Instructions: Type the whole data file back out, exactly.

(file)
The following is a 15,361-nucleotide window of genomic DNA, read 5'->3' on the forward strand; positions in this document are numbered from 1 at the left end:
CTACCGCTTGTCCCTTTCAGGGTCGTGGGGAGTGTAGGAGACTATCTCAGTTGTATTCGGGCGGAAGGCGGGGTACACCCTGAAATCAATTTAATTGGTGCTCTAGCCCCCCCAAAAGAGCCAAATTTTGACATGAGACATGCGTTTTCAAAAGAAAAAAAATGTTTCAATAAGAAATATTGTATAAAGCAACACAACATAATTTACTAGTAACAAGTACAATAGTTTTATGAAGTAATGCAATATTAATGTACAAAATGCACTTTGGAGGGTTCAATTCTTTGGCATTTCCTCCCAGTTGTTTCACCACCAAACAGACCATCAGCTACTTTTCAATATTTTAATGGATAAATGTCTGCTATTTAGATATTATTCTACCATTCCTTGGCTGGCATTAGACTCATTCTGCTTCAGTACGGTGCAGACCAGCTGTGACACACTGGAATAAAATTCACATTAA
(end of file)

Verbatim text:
The following is a 15,361-nucleotide window of genomic DNA, read 5'->3' on the forward strand; positions in this document are numbered from 1 at the left end:
CTACCGCTTGTCCCTTTCAGGGTCGTGGGGAGTGTAGGAGACTATCTCAGTTGTATTCGGGCGGAAGGCGGGGTACACCCTGAAATCAATTTAATTGGTGCTCTAGCCCCCCCAAAAGAGCCAAATTTTGACATGAGACATGCGTTTTCAAAAGAAAAAAAATGTTTCAATAAGAAATATTGTATAAAGCAACACAACATAATTTACTAGTAACAAGTACAATAGTTTTATGAAGTAATGCAATATTAATGTACAAAATGCACTTTGGAGGGTTCAATTCTTTGGCATTTCCTCCCAGTTGTTTCACCACCAAACAGACCATCAGCTACTTTTCAATATTTTAATGGATAAATGTCTGCTATTTAGATATTATTCTACCATTCCTTGGCTGGCATTAGACTCATTCTGCTTCAGTACGGTGCAGACCAGCTGTGACACACTGGAATAAAATTCACATTAA